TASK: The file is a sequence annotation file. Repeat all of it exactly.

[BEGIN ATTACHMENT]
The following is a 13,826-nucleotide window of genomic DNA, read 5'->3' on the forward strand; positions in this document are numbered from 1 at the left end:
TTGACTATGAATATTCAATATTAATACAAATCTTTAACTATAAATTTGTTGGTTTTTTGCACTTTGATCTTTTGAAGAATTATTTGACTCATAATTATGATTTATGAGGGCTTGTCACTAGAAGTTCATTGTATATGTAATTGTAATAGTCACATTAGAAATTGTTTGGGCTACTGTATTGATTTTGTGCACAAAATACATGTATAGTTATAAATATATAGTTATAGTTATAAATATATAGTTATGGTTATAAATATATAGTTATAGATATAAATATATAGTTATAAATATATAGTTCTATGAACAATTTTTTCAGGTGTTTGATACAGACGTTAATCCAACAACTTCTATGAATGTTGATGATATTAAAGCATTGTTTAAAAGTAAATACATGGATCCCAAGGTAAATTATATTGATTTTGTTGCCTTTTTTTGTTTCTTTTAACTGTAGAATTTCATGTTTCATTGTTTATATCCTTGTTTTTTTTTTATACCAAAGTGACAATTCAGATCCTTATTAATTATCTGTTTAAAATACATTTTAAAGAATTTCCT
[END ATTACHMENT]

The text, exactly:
The following is a 13,826-nucleotide window of genomic DNA, read 5'->3' on the forward strand; positions in this document are numbered from 1 at the left end:
TTGACTATGAATATTCAATATTAATACAAATCTTTAACTATAAATTTGTTGGTTTTTTGCACTTTGATCTTTTGAAGAATTATTTGACTCATAATTATGATTTATGAGGGCTTGTCACTAGAAGTTCATTGTATATGTAATTGTAATAGTCACATTAGAAATTGTTTGGGCTACTGTATTGATTTTGTGCACAAAATACATGTATAGTTATAAATATATAGTTATAGTTATAAATATATAGTTATGGTTATAAATATATAGTTATAGATATAAATATATAGTTATAAATATATAGTTCTATGAACAATTTTTTCAGGTGTTTGATACAGACGTTAATCCAACAACTTCTATGAATGTTGATGATATTAAAGCATTGTTTAAAAGTAAATACATGGATCCCAAGGTAAATTATATTGATTTTGTTGCCTTTTTTTGTTTCTTTTAACTGTAGAATTTCATGTTTCATTGTTTATATCCTTGTTTTTTTTTTATACCAAAGTGACAATTCAGATCCTTATTAATTATCTGTTTAAAATACATTTTAAAGAATTTCCT